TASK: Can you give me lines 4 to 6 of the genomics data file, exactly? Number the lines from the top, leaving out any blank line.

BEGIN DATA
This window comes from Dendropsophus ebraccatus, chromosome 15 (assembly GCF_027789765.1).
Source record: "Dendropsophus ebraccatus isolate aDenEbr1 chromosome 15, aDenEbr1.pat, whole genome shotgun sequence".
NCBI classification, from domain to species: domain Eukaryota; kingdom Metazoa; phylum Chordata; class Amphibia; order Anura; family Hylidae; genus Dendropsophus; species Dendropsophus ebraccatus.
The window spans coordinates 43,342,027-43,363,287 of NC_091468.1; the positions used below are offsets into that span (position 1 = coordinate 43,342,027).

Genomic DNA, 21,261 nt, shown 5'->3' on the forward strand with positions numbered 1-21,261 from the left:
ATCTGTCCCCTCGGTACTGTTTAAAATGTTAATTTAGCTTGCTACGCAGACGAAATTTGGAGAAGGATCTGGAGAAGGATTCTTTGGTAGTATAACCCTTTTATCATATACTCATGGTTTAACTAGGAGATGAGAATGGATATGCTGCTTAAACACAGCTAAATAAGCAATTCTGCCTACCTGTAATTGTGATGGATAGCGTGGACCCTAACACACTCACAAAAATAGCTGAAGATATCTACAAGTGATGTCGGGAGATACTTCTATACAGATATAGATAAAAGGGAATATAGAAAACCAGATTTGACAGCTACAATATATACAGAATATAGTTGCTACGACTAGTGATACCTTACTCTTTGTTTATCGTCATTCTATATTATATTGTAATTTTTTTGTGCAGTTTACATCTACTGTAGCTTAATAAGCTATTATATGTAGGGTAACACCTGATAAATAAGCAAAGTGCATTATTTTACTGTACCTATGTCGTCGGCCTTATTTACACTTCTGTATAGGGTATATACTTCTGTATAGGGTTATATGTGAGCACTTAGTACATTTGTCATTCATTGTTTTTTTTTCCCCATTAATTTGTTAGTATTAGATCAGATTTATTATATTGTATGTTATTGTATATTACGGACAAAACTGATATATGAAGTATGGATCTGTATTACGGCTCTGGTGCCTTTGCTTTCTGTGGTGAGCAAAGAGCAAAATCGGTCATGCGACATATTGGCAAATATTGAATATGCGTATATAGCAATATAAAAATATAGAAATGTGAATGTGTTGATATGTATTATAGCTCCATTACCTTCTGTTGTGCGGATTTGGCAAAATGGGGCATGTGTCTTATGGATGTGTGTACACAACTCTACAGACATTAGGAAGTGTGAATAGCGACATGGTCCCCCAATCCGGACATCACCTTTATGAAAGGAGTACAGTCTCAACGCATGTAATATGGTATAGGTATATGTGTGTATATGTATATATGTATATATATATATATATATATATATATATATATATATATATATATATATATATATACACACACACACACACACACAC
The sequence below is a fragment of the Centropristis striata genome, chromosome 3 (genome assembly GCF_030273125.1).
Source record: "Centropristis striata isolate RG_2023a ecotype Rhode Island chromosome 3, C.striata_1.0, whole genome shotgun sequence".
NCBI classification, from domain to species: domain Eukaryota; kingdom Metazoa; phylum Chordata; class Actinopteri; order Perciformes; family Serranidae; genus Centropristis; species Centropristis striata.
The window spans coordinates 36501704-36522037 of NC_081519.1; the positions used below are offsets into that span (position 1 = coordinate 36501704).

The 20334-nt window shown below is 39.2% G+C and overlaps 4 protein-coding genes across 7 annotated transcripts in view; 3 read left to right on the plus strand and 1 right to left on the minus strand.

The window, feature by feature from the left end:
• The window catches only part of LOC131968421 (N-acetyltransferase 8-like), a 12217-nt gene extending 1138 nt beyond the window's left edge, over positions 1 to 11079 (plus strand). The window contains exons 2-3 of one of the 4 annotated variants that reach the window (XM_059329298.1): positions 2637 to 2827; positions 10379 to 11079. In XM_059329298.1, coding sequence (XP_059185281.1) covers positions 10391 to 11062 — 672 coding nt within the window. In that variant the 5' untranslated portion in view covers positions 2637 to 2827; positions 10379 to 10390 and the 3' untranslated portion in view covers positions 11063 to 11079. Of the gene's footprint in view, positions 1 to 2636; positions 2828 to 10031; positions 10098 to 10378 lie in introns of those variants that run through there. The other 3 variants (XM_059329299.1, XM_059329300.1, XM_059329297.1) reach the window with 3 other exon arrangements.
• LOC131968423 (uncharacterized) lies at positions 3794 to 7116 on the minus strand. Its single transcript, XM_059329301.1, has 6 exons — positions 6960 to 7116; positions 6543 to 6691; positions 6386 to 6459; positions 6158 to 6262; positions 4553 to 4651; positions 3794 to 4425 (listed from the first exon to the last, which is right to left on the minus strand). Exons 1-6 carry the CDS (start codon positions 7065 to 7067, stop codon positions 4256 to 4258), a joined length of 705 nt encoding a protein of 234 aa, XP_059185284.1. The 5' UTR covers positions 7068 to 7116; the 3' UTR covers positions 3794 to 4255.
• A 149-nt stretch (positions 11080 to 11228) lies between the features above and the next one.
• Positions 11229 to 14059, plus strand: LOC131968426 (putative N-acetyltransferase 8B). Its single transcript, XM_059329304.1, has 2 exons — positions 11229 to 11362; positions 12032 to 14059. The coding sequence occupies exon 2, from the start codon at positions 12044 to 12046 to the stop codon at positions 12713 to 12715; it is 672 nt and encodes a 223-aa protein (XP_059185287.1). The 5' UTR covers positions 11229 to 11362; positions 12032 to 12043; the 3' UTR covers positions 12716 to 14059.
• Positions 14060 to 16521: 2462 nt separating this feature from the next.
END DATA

The window spans coordinates 43,342,027-43,363,287 of NC_091468.1; the positions used below are offsets into that span (position 1 = coordinate 43,342,027).

Genomic DNA, 21,261 nt, shown 5'->3' on the forward strand with positions numbered 1-21,261 from the left:
ATCTGTCCCCTCGGTACTGTTTAAAATGTTAATTTAGCTTGCTACGCAGACGAAATTTGGAGAAGGATCTGGAGAAGGATTCTTTGGTAGTATAACCCTTTTATCATATACTCATGGTTTAACTAGGAGATGAGAATGGATATGCTGCTTAAACACAGCTAAATAAGCAATTCTGCCTACCTGTAATTGTGATGGATAGCGTGGACCCTAACACACTCACAAAAATAGCTGAAGATATCTACAAGTGATGTCGGGAGATACTTCTATACAGATATAGATAAAAGGGAATATAGAAAACCAGATTTGACAGCTACAATATATACAGAATATAGTTGCTACGACTAGTGATACCTTACTCTTTGTTTATCGTCATTCTATATTATATTGTAATTTTTTTGTGCAGTTTACATCTACTGTAGCTTAATAAGCTATTATATGTAGGGTAACACCTGATAAATAAGCAAAGTGCATTATTTTACTGTACCTATGTCGTCGGCCTTATTTACACTTCTGTATAGGGTATATACTTCTGTATAGGGTTATATGTGAGCACTTAGTACATTTGTCATTCATTGTTTTTTTTTCCCCATTAATTTGTTAGTATTAGATCAGATTTATTATATTGTATGTTATTGTATATTACGGACAAAACTGATATATGAAGTATGGATCTGTATTACGGCTCTGGTGCCTTTGCTTTCTGTGGTGAGCAAAGAGCAAAATCGGTCATGCGACATATTGGCAAATATTGAATATGCGTATATAGCAATATAAAAATATAGAAATGTGAATGTGTTGATATGTATTATAGCTCCATTACCTTCTGTTGTGCGGATTTGGCAAAATGGGGCATGTGTCTTATGGATGTGTGTACACAACTCTACAGACATTAGGAAGTGTGAATAGCGACATGGTCCCCCAATCCGGACATCACCTTTATGAAAGGAGTACAGTCTCAACGCATGTAATATGGTATAGGTATATGTGTGTATATGTATATATGTATATATATATATATATATATATATATATATATATATATATATATATATATATATACACACACACACACACACACAC